Lupa uses Lua's (64 bit floating point) number type for literal numbers, but adds support for octal literals as well as LuaJIT's extentions for long and unsigned long integer and hex literals. The following are all valid:

var a = 42     // plain Number type
var b = 4.2    // ditto
var c = 0x2a   // ditto but hex
var d = 42L    // 64 bit long cdata
var e = 42UL   // 64 bit unsigned long cdata
var f = 0x2aUL // ditto but hex
var g = 0644   // octal literal


String literals come as single or double quoted. These have different meaning. Double quoted strings are interpolated, whereas single quoted strings are not:

var answer = 42
print("${answer} petunias") // => 42 petunias
print('${answer} petunias') // => ${answer} petunias

In double quoted strings, any expression may be used between the ${ and } markers. If the value is not already a string, then Lupa will try to coerce the value to a string.

For both single and double quoted string literals, there is also a long form delimited by ''' and """ respectively:

var answer = 42

var long_string = """
This is a very long
string which still
holds the ${answer}

Lupa strings also support all the standard Lua string methods, but unlike Lua, you can call these methods on string literals directly without putting them in parentheses:

var mesg = "the answer is %d".format(42)

Strings support match, gmatch and gsub methods just like ordinary Lua strings which support Lua's patterns.


In addition to Lua's string matching patterns, Lupa also links against LPeg, and adds PEG pattern literals and rule declarations (for structural types).

Pattern literals are delimited by slashes:

var word_pattern = / [a-zA-Z]+ /
if word_pattern ~~ "friend" {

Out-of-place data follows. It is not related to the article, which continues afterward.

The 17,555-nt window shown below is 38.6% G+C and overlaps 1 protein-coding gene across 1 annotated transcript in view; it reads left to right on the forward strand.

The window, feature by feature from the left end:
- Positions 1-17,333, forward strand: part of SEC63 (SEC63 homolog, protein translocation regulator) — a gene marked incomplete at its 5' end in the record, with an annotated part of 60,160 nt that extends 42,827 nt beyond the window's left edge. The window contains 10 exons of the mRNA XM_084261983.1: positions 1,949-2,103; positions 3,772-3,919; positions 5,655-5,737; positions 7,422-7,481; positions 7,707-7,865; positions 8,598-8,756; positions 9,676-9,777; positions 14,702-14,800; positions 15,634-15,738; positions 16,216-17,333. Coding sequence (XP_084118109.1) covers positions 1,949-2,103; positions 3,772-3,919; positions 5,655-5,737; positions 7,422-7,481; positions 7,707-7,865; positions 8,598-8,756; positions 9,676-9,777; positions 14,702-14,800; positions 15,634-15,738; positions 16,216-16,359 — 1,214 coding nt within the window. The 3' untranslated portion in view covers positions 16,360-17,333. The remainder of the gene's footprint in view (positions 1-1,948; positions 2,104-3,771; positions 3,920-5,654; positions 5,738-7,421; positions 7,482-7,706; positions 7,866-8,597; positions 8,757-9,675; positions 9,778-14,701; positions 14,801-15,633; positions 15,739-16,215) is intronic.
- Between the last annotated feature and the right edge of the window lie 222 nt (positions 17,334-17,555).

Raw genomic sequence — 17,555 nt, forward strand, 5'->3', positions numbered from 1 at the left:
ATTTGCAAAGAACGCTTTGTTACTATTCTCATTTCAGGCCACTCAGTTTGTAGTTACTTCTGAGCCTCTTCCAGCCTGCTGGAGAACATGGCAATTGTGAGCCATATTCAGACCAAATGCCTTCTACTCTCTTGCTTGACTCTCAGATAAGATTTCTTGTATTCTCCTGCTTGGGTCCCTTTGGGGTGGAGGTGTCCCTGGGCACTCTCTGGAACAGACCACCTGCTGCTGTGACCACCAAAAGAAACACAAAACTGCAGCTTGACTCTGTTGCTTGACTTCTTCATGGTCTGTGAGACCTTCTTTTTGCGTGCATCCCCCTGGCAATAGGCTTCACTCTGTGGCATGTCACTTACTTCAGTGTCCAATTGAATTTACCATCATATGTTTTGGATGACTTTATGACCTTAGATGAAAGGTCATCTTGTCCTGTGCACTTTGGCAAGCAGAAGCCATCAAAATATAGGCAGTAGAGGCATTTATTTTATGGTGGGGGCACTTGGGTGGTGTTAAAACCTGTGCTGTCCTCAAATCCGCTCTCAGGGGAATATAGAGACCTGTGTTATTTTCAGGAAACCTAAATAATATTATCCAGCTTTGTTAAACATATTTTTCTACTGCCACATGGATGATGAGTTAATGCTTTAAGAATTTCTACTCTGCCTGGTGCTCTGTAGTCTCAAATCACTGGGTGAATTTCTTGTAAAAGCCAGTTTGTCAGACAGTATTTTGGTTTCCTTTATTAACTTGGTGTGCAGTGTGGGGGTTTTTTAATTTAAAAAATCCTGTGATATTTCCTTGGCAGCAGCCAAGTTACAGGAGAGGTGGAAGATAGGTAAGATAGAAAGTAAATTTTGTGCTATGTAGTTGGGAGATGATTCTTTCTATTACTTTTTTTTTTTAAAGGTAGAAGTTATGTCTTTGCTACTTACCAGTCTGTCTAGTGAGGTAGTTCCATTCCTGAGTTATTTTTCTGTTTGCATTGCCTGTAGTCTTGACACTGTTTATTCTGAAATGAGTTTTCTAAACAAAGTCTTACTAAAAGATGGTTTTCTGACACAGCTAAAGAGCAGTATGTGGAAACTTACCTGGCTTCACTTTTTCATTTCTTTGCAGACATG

Pattern body expressions are PEG (parsing expression grammar) sequences, with support for all the LPeg capture types (substitution captures, group captures, match-time captures, fold-captures, etc.).

Unlike other languages which provide regular expressions, Lupa patterns are integrated into the language. This means that they are not strings passed to an embedded regular expression compiler and engine (such as PCRE), but composible with other elements of the language.

To illustrate this, here's an example:

var sp   = / " " | "\n" | "\t" | "\n" /
var word = / [a-zA-Z]+ /
var sent = / { word (sp word)+ "." } -> function(s) { '"'+s+'"' } /

The last line in the example above composes a pattern from two lexical variables which themsleves are patters and uses a function literal to quote the capture sentence.

Grammars are constructed in that nominal types can declare patterns as rules in their body. Here's the example macro expander from the LPeg website translated to Lupa:

object Macro {

    rule text {
        {~ <item>* ~}
    rule item {
        <macro> | [^()] | '(' <item>* ')'
    rule arg {
        ' '* {~ (!',' <item>)* ~}
    rule args {
        '(' <arg> (',' <arg>)* ')'
    rule macro {
        | ('apply' <args>) -> '%1(%2)'
        | ('add'   <args>) -> '%1 + %2'
        | ('mul'   <args>) -> '%1 * %2'

var s = "add(mul(a,b),apply(f,x))"

The Lupa grammar is self bootstrapped, so hopefully that can serve as a reference until I finish this document. ;)


Lupa also has a Table type which is a metatable associated with table literals, which share common syntax with Lua, except that semicolons aren't valid separators (so commas only):

var tab = {
  hop = 'jump',
  ['this'] = that,

We also have array literals:

var ary = [ "a", "b", "c" ]

which have Array as the metatable and which respond to push, pop, shift, unshift, len, sort, reverse and so on.

In addition to types provided by Lua, Lupa also has the following:


A range expression takes the form: "["<expr>";"<expr>(";"<expr>)?"]". For example:

[1;10;2] each => { print(_) }
// count down
for i in [10;0;-1] {

Ranges are useful not only for loops, but also checking that values fall within them when used as guards: